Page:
Friday, September 11, 2009

Working Backwards Works for Us! and Sept 11th Documentaries: A Teaching Opportunity

If our day had gone any smoother today, I'd have thought we were another family. ;)

We did everything in reverse order today. I knew Spawn was dreading the writing assignment as writing is something he struggles with, so I opted to work backwards through our usual schedule and do that lesson last or next to last.

We began with Social Studies and a lesson about the difference between what information you can get from a globe vs. a city/street map. It was short refresher lesson of things we covered last year in much more detail, but ended with a visit to one of the boy's favorite games on one of his favorite websites, Franny's Feet: Grandpa's Globe on

We had no Science due today, so we moved on to Math. The only assignment due in Math was a Math Inventory on , so we buzzed through the review of 24 questions (which the boy aced!) and he was like, "Is that it?" Yup! No more Math today! Woo!

Last, and most dreaded, Language Arts mocked us with its three whole assignments due today. Yikes! So we tackled them from most favorite to least favorite, knowing saving the worst til last would save me and the boy a lot of frustration and aggravation and would get us at least through the other assignments easily in the mean time. So we tackled a literature study first using a website the school provides for every student,

The boy LOVED this book! Then he completed a t-chart assignment: comparing two characters from the story - a nice, easy, warm-up to the writing exercise that we had to do next.

The boy's teacher has asked that each student keep a journal throughout the year where they can write whatever they want and only occasionally show their teacher their work. Today's assignment seemed a bit ambiguous. "Write a description of a good friend." It was supposed to say "Write a description of what a good friend is or how you can be a good friend." The boy wrote about his best friend instead. ;) He wrote a few sentences and no one was in tears at that point, so I was happy. =D

We found out yesterday that, based on the writing assessment at the end of last school year (that the boy handed in basically blank due to his frustration with writing), he was recommended for and enrolled in a Title 1 Reading program. Now he reads like a champ, but I'm told he'll get the extra writing support he needs in the program, so I'm not complaining - yet. ;) I also spoke with his former resource teacher (he was enrolled in spec. ed. last year due to his need for speech therapy) today and she recommended I get in touch with her supervisor to have the boy evaluated for a possible learning disability. I'm all over that like white on rice. Any assistance I can get in helping him overcome this writing obstacle, I'm all for it!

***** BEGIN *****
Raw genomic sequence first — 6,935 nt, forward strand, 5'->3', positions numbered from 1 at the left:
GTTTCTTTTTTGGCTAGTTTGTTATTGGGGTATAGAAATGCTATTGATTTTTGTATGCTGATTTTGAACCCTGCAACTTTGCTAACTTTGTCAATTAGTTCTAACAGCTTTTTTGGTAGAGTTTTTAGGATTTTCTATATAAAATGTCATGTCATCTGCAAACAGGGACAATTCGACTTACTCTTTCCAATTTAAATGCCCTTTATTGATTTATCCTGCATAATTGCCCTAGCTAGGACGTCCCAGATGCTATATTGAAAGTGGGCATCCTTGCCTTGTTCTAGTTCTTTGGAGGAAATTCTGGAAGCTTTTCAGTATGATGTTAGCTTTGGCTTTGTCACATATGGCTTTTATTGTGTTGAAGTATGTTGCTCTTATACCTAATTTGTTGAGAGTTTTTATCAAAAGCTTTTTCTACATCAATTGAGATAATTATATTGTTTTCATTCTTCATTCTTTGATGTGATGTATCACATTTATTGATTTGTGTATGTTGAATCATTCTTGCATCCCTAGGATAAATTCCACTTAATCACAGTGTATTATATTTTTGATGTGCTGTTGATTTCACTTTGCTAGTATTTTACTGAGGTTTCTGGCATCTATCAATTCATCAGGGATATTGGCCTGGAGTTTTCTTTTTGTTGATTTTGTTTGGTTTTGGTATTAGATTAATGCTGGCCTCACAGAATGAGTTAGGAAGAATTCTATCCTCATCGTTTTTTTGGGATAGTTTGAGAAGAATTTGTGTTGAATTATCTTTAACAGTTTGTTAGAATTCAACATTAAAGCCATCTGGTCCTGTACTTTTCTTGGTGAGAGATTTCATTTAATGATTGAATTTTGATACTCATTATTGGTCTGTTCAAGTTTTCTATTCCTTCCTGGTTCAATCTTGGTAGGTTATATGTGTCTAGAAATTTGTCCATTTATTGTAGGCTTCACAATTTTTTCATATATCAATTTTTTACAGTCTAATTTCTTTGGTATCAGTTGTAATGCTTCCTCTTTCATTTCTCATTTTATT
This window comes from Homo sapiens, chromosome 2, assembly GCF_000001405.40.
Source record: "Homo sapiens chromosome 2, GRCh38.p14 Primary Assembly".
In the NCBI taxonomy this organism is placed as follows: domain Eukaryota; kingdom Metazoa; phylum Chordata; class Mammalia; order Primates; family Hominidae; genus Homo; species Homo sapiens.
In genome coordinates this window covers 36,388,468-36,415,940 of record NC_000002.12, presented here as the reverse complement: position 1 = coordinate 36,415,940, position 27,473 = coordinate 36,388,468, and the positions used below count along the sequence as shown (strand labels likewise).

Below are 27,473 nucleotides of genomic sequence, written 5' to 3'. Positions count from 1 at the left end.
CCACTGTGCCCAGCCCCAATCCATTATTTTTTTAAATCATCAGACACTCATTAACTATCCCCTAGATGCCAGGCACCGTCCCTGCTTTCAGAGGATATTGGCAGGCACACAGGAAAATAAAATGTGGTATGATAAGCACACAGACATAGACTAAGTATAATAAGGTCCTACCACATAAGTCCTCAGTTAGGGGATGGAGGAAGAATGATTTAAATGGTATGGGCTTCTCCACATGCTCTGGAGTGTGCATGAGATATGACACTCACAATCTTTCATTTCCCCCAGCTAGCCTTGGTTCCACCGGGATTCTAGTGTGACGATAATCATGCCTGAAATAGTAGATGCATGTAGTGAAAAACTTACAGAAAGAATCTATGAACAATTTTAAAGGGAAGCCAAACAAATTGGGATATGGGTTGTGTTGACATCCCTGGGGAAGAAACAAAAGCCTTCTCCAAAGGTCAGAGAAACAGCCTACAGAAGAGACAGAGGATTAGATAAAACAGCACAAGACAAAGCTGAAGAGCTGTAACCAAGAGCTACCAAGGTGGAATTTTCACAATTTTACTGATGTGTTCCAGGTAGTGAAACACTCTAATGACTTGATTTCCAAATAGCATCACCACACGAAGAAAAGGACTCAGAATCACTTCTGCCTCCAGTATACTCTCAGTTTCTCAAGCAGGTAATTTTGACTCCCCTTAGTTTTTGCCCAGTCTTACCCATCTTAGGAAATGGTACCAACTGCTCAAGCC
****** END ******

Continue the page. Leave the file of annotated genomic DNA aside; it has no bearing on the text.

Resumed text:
Last, Mrs. R asked students to login to Imagination Station and spend 10 - 20 minutes playing games and reading more books. Spawn hated this last year, so I bribed him. He could earn credit for free computer time for every ten minutes extra that he spent playing. The little bugger played on iStation for an hour and 15 minutes! :o Just rub my nose in it why don't you? ;)

Lessons complete, I flipped through the educational tv stations to find something to watch since it's a yucky rainy day going on out there today. (We even had to turn the heat on today! :o) I discovered several back-to-back documentaries about the Sept. 11th attacks and settled in to watch some with the boy. He had a lot of tough questions for me to answer that brought back some dark memories of that day - of watching the second plane hit the south tower on the news live with Walt while we were getting ready to go to work, of hearing about the attack on the Pentagon on the radio on my way to work, of being unable to reach my best friend on her cell phone in Manhattan and then, when I did reach her, of her terror from being unable to reach her husband who had meetings down near the World Trade Center that day. I still can't think of those frantic phone calls without breaking down in tears. :(

I got more than I bargained for when I decided to tune in to The History Channel today, but I'm glad I did. It gave me an opportunity to talk to the boy about the events of that day and him an opportunity to ask all the things it brought to mind. "If something happens to you and Daddy and you die, what happens to me and the kitties and Lola?" "If a plane hits your house, do you die? Or do you try to run to the door or the window?" "Why did those big buildings fall?" "Were there people in there?" "Why didn't they leave?!"

I can only imagine what it must be like for the families of the nearly 3,000 people who died that day - to have to answer those questions of their own children, to be reminded of that dark day in American history every Sept. 11th or every time they see a photo or personal item that belonged to their loved one. Our prayers are with them today and every day.

Chrissi, Cyber School Mom

1 comment:

rlw said...


You're right, tough questions indeed! Lots of toes crossed for progress in writing assignments this year!

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